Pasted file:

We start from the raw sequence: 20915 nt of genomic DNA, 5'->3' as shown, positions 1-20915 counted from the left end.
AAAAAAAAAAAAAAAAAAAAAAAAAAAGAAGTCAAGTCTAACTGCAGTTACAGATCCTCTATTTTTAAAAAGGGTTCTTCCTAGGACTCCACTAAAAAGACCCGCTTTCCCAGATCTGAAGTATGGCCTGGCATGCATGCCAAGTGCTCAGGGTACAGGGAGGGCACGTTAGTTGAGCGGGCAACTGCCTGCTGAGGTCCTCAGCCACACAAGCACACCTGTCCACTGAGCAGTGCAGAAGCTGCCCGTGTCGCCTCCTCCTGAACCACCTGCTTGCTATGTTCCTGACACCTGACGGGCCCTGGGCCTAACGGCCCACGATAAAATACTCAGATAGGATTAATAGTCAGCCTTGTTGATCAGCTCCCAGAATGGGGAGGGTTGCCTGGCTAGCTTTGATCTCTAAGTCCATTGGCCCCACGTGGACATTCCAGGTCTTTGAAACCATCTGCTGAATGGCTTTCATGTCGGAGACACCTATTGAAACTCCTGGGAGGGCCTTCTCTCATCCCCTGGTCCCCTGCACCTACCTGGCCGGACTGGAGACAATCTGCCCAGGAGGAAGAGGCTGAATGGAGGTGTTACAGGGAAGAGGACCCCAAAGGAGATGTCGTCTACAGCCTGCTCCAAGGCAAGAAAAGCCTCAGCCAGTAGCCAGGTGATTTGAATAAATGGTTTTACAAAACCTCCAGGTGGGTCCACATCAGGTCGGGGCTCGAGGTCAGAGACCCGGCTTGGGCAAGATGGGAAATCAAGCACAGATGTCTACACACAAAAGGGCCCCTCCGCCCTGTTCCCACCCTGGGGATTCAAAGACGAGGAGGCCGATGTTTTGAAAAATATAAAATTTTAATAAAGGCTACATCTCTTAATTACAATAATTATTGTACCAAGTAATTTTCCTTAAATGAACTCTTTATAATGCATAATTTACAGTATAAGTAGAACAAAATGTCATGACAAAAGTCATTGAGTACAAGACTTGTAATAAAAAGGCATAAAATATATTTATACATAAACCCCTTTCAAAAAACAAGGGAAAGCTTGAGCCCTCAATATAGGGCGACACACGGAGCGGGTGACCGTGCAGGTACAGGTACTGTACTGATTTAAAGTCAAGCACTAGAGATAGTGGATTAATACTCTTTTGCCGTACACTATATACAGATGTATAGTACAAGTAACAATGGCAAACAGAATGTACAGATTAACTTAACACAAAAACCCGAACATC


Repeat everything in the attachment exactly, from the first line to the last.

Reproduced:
We start from the raw sequence: 20915 nt of genomic DNA, 5'->3' as shown, positions 1-20915 counted from the left end.
AAAAAAAAAAAAAAAAAAAAAAAAAAAGAAGTCAAGTCTAACTGCAGTTACAGATCCTCTATTTTTAAAAAGGGTTCTTCCTAGGACTCCACTAAAAAGACCCGCTTTCCCAGATCTGAAGTATGGCCTGGCATGCATGCCAAGTGCTCAGGGTACAGGGAGGGCACGTTAGTTGAGCGGGCAACTGCCTGCTGAGGTCCTCAGCCACACAAGCACACCTGTCCACTGAGCAGTGCAGAAGCTGCCCGTGTCGCCTCCTCCTGAACCACCTGCTTGCTATGTTCCTGACACCTGACGGGCCCTGGGCCTAACGGCCCACGATAAAATACTCAGATAGGATTAATAGTCAGCCTTGTTGATCAGCTCCCAGAATGGGGAGGGTTGCCTGGCTAGCTTTGATCTCTAAGTCCATTGGCCCCACGTGGACATTCCAGGTCTTTGAAACCATCTGCTGAATGGCTTTCATGTCGGAGACACCTATTGAAACTCCTGGGAGGGCCTTCTCTCATCCCCTGGTCCCCTGCACCTACCTGGCCGGACTGGAGACAATCTGCCCAGGAGGAAGAGGCTGAATGGAGGTGTTACAGGGAAGAGGACCCCAAAGGAGATGTCGTCTACAGCCTGCTCCAAGGCAAGAAAAGCCTCAGCCAGTAGCCAGGTGATTTGAATAAATGGTTTTACAAAACCTCCAGGTGGGTCCACATCAGGTCGGGGCTCGAGGTCAGAGACCCGGCTTGGGCAAGATGGGAAATCAAGCACAGATGTCTACACACAAAAGGGCCCCTCCGCCCTGTTCCCACCCTGGGGATTCAAAGACGAGGAGGCCGATGTTTTGAAAAATATAAAATTTTAATAAAGGCTACATCTCTTAATTACAATAATTATTGTACCAAGTAATTTTCCTTAAATGAACTCTTTATAATGCATAATTTACAGTATAAGTAGAACAAAATGTCATGACAAAAGTCATTGAGTACAAGACTTGTAATAAAAAGGCATAAAATATATTTATACATAAACCCCTTTCAAAAAACAAGGGAAAGCTTGAGCCCTCAATATAGGGCGACACACGGAGCGGGTGACCGTGCAGGTACAGGTACTGTACTGATTTAAAGTCAAGCACTAGAGATAGTGGATTAATACTCTTTTGCCGTACACTATATACAGATGTATAGTACAAGTAACAATGGCAAACAGAATGTACAGATTAACTTAACACAAAAACCCGAACATC